Super7Coffee Brewing Methods

The whole process, from the cherry being picked then roasted, to being in your hand is an awesome journey. We want you to fall in love with our Super7Coffee, so we have this bad ass section on the best ways to brew your coffee.


The name says all: an espresso is to be freshly prepared and enjoyed immediately. Expressly.

For coffee purists, espresso is the quintessential coffee preparation – rich, aromatic and velvety all at once; a natural layer of crema on top belying a full-bodied, yet deftly balanced liquid below.  

When ideally realized, a small miracle of chemistry and physics: science and art gliding together on air.

Espresso’s authentic formula is clear and basic, its proper execution a matter of training, experience and natural talent.  A jet of hot water at 88°-93°C (190°-200°F) passes under a pressure of nine or more atmospheres through a seven-gram (.25 oz) cake-like layer of ground and tamped coffee.

Done right, the result is a concentrate of not more than 30 ml (one oz) of pure sensorial pleasure.


Call it drip coffee. Call it filter coffee. By any name, brewed, filtered coffee is by far the most popular preparation method, alive with aroma and rich taste.  

The method’s origins can be traced to early 20th-century Germany and the advent of paper filters.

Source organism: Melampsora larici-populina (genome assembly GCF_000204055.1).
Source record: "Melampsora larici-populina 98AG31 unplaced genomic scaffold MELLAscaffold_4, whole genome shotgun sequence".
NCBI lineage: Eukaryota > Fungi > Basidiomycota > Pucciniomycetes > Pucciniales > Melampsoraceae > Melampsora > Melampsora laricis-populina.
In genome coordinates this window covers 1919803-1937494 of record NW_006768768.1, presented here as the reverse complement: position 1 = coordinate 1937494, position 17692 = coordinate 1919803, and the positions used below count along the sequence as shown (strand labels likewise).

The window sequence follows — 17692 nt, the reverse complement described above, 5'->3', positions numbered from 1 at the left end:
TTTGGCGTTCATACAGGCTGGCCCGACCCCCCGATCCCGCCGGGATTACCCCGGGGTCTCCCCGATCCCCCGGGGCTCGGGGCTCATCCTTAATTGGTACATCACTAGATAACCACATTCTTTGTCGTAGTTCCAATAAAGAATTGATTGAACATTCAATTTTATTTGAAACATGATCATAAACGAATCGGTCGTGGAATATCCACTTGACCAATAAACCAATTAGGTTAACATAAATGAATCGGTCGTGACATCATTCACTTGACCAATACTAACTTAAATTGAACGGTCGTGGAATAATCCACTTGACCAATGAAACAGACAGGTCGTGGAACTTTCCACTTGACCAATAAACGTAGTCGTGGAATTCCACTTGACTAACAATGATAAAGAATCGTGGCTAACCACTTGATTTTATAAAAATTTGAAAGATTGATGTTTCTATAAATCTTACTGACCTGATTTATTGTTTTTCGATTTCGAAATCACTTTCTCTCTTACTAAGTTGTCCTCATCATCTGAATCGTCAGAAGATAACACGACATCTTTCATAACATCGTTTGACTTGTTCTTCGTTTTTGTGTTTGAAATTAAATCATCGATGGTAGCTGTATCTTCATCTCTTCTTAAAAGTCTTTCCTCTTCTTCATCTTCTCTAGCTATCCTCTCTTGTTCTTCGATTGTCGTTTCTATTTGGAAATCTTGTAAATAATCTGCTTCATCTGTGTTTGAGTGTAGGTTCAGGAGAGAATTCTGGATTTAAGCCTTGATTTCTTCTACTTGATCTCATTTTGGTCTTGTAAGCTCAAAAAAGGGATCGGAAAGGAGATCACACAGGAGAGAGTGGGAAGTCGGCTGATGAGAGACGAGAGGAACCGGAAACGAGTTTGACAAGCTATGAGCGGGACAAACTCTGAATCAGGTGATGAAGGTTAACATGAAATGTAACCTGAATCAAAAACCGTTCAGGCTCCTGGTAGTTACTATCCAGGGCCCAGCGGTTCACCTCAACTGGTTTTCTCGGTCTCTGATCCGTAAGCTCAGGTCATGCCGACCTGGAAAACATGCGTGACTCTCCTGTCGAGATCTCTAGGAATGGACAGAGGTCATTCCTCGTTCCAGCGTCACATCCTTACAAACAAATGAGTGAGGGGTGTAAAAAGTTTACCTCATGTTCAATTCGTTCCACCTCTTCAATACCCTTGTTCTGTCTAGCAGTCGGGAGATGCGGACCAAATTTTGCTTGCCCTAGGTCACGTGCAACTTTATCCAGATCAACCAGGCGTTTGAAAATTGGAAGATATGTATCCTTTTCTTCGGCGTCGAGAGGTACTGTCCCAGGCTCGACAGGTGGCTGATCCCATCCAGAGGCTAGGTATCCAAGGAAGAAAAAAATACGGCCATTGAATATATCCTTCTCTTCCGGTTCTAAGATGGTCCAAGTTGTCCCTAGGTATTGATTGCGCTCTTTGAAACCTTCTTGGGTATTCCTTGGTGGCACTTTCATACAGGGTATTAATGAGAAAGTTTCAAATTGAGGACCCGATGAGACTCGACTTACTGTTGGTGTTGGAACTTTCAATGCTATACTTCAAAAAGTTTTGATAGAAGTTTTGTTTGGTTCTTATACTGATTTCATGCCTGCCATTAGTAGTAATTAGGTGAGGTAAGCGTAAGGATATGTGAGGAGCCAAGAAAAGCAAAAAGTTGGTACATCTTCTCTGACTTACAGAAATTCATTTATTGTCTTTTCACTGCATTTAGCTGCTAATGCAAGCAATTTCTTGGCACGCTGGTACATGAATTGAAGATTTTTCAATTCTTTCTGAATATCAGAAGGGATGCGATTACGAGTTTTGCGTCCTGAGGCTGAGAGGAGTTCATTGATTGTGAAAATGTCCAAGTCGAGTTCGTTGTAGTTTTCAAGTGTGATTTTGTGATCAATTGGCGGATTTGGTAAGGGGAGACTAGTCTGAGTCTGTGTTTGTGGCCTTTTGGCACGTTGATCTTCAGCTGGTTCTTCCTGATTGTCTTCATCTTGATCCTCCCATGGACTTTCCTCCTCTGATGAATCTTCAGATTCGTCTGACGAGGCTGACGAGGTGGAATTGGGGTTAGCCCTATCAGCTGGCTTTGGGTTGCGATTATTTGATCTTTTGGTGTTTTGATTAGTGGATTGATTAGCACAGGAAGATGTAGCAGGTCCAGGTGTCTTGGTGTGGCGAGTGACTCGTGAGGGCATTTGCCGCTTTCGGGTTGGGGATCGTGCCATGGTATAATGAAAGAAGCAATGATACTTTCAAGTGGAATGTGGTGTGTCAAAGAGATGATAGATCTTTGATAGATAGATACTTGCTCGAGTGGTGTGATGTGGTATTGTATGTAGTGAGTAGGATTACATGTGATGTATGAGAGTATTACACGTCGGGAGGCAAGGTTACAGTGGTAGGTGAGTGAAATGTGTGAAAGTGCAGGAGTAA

Grind is critical.  Choose medium, because coffee ground too coarsely will taste weak in the cup. If it’s ground too finely, you can expect a bitter brew.  

Use a thermal carafe and enjoy within a few hours of preparation, and be sure to clean your machine thoroughly (about once a week for daily users) to eliminate oil and mineral build-up that alter coffee’s taste.

For an expert brew:

    • Warm up the coffee pot for a few minutes, filling it with hot water

    • Use 7-8 grams (about a tablespoon) of ground coffee for about every 100-150 ml (about 3.3-5 oz) of water.  The amount of coffee can be adjusted to your taste, or to the machine manufacturer’s recommendations.

    • Add water and coffee to machine

    • Remove from heat and pour into thermal carafe (if you don’t brew directly into one) to keep the coffee warm and fragrant.


A cylindrical pot with a plunger and built-in filter screen that presses hot water through ground coffee: that’s the simple beauty of the French press, method of choice for many the world over, creating an earthy, rich taste in the cup. A French press is also known as a cafetiere. 

The secret is all in the grind: choose medium, with uniformity and consistency throughout.  Very coarse grinds may clog the filter, while very fine grinds will pass through the filter, muddying the results.

Press like the best:

  • Place the pot on a dry, flat surface. Hold the handle firmly, then pull out the plunger

  • Add a heaping tablespoon (10-15 grams) of coffee to the pot per 200 ml (6.7 oz) of water

  • Pour hot water—not quite boiling—into the pot, and gently stir

  • Carefully reinsert the plunger into the pot, stopping just above the water and ground coffee (do not plunge yet), and let stand for 3-4 minutes 

  • Press the plunger down slowly, exerting steady pressure.


In Italy, ordering a Caffe Moka is quite different from, say, calling for a Mocha coffee in America.  To sound alike is not to taste alike, coffee-style.  For making moka, the chocolate syrup is nowhere in sight.